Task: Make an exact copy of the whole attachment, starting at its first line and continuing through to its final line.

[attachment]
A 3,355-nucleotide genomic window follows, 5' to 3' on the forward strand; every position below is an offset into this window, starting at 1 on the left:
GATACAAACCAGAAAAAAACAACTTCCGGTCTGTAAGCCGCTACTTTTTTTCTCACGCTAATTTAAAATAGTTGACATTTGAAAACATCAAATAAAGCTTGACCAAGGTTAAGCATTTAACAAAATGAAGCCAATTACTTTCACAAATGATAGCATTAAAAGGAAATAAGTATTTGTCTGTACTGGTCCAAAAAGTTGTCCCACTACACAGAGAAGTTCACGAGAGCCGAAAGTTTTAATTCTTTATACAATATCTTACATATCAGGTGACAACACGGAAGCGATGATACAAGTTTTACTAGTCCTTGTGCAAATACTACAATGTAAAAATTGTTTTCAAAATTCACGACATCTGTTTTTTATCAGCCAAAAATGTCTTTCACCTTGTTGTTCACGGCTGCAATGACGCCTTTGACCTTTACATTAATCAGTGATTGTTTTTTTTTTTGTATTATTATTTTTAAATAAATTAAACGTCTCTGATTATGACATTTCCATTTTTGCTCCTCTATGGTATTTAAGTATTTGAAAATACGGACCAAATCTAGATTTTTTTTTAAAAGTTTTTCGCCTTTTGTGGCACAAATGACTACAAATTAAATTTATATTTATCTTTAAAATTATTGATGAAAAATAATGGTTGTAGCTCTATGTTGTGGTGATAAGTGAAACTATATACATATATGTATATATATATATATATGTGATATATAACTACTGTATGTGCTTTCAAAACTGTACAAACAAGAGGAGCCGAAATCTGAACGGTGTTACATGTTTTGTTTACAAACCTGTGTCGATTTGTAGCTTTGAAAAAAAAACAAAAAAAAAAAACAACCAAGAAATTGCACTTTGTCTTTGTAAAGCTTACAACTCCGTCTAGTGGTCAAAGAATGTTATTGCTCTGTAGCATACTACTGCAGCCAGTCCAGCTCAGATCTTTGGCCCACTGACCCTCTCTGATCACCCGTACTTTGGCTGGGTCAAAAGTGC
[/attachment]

A 3,355-nucleotide genomic window follows, 5' to 3' on the forward strand; every position below is an offset into this window, starting at 1 on the left:
GATACAAACCAGAAAAAAACAACTTCCGGTCTGTAAGCCGCTACTTTTTTTCTCACGCTAATTTAAAATAGTTGACATTTGAAAACATCAAATAAAGCTTGACCAAGGTTAAGCATTTAACAAAATGAAGCCAATTACTTTCACAAATGATAGCATTAAAAGGAAATAAGTATTTGTCTGTACTGGTCCAAAAAGTTGTCCCACTACACAGAGAAGTTCACGAGAGCCGAAAGTTTTAATTCTTTATACAATATCTTACATATCAGGTGACAACACGGAAGCGATGATACAAGTTTTACTAGTCCTTGTGCAAATACTACAATGTAAAAATTGTTTTCAAAATTCACGACATCTGTTTTTTATCAGCCAAAAATGTCTTTCACCTTGTTGTTCACGGCTGCAATGACGCCTTTGACCTTTACATTAATCAGTGATTGTTTTTTTTTTTGTATTATTATTTTTAAATAAATTAAACGTCTCTGATTATGACATTTCCATTTTTGCTCCTCTATGGTATTTAAGTATTTGAAAATACGGACCAAATCTAGATTTTTTTTTAAAAGTTTTTCGCCTTTTGTGGCACAAATGACTACAAATTAAATTTATATTTATCTTTAAAATTATTGATGAAAAATAATGGTTGTAGCTCTATGTTGTGGTGATAAGTGAAACTATATACATATATGTATATATATATATATATGTGATATATAACTACTGTATGTGCTTTCAAAACTGTACAAACAAGAGGAGCCGAAATCTGAACGGTGTTACATGTTTTGTTTACAAACCTGTGTCGATTTGTAGCTTTGAAAAAAAAACAAAAAAAAAAAACAACCAAGAAATTGCACTTTGTCTTTGTAAAGCTTACAACTCCGTCTAGTGGTCAAAGAATGTTATTGCTCTGTAGCATACTACTGCAGCCAGTCCAGCTCAGATCTTTGGCCCACTGACCCTCTCTGATCACCCGTACTTTGGCTGGGTCAAAAGTGC